Know Your Soul: A Guide to Rift’s Class System [Gaming]
The launch of a new MMORPG is always exciting for fans of the genre. Each new game is effectively a new world to explore, and although there are often similarities between games in the genre, the differences are often less subtle than they first appear.
Rift is the latest combatant to enter this competitive arena, and one of its unique features is its class system. There are only four classes in the Rift class system, but each has multiple souls. You can obtain all the souls, but you can only use them in combinations of three. Sound a bit confusing? It is, but this guide will help you understand.
What’s A Soul?
If you’ve played any recent MMORPG you’re likely familiar with the concept of the talent tree, a branching series of options that improves your characters and unlocks new abilities. In Rift, a Soul is essentially an individual talent tree. When you obtain a soul, you obtain that talent tree and the ability to put points into it. The talents are tiered, which means you have to put at least 5 points into first tier talents to access the second tier, at least five more into the second tier to access the third, and so on.
The talent trees tied to a soul in Rift, however, also have roots. As you put more points into the talent tree, you can access new root abilities that aren’t tied to any particular talent. Let’s say, for example, you decide to play a Cleric and you choose Inquisitor as one of your souls. If you put 20 points in the Inquisitor soul’s talent tree you will gain an ability called Excommunicate, which damages an opponent and throws them back. It doesn’t matter what talents you take – if you point 20 points anywhere in the Inquisitor talent tree, you gain Excommunicate.
Think You Have Soul? I’ve Got Three!
If you were only able to pick one soul at a time, the Rift class system wouldn’t be much different from MMORPGs like World of Warcraft and Lord of the Rings Online. What makes Rift unique, and a bit confusing, is the ability to pick any three souls available from your class and put points into them however you choose.
Let’s return to our Cleric example. Let’s say I want to smite my foes with holy vengeance, so I stick with Inquisitor because it has a lot of damage dealing abilities and talents. However, I also want to heal my allies, so I pick a second soul called Sentinel. And I also want to have a pet, so I pick Druid as my final soul because it offers a little fairy that follows me around and heals me.
Now I have three talent trees, and I can put points into them as I choose. Obviously, this gives me a lot of options! But you’re also given a lot of points to spend – 66 by the level cap of 50, in fact. You can only spend 51 points in any single tree, so you’ll be dabbling a little bit in other souls even if you choose to grab every single talent available in one particular soul’s talent tee.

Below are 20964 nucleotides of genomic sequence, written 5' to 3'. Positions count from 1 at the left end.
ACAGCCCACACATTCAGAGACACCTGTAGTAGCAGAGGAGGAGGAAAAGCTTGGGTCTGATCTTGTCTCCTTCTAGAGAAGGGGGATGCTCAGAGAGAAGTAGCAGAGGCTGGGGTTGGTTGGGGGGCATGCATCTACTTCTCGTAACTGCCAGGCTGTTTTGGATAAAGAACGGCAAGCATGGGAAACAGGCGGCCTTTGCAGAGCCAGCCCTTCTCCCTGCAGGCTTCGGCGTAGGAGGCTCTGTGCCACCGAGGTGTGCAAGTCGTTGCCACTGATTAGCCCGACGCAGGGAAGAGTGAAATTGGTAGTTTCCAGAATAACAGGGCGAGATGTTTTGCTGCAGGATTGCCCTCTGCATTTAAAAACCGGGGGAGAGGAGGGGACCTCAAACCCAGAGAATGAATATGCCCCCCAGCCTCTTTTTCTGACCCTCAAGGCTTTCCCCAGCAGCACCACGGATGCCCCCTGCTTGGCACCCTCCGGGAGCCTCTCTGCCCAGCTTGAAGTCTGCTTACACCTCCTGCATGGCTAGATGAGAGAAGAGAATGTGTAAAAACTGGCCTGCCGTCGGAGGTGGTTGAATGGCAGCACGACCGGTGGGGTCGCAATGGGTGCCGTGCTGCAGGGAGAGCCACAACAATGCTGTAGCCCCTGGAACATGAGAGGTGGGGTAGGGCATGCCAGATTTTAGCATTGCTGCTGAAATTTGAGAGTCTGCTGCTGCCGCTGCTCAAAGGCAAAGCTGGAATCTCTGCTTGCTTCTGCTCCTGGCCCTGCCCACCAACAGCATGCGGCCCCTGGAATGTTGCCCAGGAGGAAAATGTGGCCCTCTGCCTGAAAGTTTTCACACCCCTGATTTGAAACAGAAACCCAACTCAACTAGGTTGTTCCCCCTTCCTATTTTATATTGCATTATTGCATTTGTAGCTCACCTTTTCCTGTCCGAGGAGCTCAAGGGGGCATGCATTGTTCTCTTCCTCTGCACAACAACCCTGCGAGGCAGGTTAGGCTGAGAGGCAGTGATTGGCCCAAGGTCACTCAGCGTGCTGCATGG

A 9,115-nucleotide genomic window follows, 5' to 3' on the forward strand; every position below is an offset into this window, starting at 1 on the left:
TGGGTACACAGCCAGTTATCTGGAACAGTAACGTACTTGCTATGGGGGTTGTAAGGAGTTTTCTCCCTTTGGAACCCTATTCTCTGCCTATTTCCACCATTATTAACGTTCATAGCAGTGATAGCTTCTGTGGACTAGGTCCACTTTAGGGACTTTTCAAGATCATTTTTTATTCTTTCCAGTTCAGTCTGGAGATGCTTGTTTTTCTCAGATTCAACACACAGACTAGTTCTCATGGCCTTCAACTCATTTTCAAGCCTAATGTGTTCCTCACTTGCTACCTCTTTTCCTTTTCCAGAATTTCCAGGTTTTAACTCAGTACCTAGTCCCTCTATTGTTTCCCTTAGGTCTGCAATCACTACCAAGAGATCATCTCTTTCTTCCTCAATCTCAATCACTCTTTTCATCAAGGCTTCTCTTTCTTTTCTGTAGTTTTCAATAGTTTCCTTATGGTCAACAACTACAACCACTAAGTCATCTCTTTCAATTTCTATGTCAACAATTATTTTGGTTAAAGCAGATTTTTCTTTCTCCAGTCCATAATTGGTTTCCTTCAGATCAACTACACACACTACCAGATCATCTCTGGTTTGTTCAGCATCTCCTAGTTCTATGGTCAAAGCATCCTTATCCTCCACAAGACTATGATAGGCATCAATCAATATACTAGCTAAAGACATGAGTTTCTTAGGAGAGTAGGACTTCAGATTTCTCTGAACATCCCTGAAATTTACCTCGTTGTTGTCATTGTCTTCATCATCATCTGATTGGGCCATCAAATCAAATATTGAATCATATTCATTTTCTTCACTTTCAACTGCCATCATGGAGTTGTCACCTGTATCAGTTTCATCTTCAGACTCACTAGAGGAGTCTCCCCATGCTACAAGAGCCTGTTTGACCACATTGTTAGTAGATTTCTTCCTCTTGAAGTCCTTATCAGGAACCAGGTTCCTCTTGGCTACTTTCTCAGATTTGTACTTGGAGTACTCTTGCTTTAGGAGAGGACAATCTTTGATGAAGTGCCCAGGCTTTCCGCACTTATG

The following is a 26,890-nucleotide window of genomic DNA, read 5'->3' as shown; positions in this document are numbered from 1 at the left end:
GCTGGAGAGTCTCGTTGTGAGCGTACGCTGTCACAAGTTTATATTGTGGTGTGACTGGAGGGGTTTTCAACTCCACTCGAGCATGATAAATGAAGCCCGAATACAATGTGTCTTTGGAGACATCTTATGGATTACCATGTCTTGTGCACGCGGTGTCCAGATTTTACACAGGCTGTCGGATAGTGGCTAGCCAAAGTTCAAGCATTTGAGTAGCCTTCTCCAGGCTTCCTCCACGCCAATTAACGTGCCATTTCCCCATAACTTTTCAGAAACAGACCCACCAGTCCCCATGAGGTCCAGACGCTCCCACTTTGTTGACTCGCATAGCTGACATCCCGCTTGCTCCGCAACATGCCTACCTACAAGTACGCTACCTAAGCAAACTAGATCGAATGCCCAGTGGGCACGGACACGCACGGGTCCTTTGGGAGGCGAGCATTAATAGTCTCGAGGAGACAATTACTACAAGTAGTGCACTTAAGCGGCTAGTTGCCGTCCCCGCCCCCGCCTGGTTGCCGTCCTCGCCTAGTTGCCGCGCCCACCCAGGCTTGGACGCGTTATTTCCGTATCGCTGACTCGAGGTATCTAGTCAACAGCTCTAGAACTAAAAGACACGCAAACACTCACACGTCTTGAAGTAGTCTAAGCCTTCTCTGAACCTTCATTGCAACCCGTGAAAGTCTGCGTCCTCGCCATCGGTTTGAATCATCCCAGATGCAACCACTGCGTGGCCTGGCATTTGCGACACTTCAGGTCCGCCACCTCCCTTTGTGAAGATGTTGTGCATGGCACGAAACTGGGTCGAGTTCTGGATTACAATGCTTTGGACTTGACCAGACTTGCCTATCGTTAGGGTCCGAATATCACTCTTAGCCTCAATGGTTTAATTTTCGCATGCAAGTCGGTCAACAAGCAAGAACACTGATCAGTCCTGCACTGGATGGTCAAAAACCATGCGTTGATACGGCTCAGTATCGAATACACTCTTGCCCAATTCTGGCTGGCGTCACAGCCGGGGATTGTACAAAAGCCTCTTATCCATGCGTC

Pick a Role, Any Role!
While you can have just three active souls at any one time, each class has access to nine souls in total. If you’re a veteran MMORPG player, you might at this point be asking – what’s the point? Sure, you can mix and match between nine souls with each class, but wouldn’t you be missing out on a lot of potential combinations?
Rift answers this concern by making Roles available. Every character in Rift can have up to four roles (you start with one, but can purchase more). Each role is a combination of three souls that you’ve selected with it’s own allocation of talent points. A Cleric, for example, could have a role for healing groups, a role for solo questing, a role for tanking and a role for dealing damage in groups. You can switch between roles at any time when you are out of combat.
Since changing roles is so easy in Rift, there’s rarely any reason to deal with a combination of souls that’s not best for a given task. You can take on the role of a relatively defenseless healer in dungeons, but when you’re soloing you can transform into a nasty spellcaster or melee combatant with no penalty. This means there is absolutely no reason to worry about leveling slowly due to a role you want to fill in a group.
Hopefully, this guide has helped you understand the Rift class system. It is a bit more complex than simply picking a single talent tree and being done with it, which is what some MMORPGs ask players to do. The flexibility of Rift’s class system is one of the game’s main selling points, so if you’re a bit tired of games that strap you down into a particular specialization, Rift may be the breath of fresh air you need.
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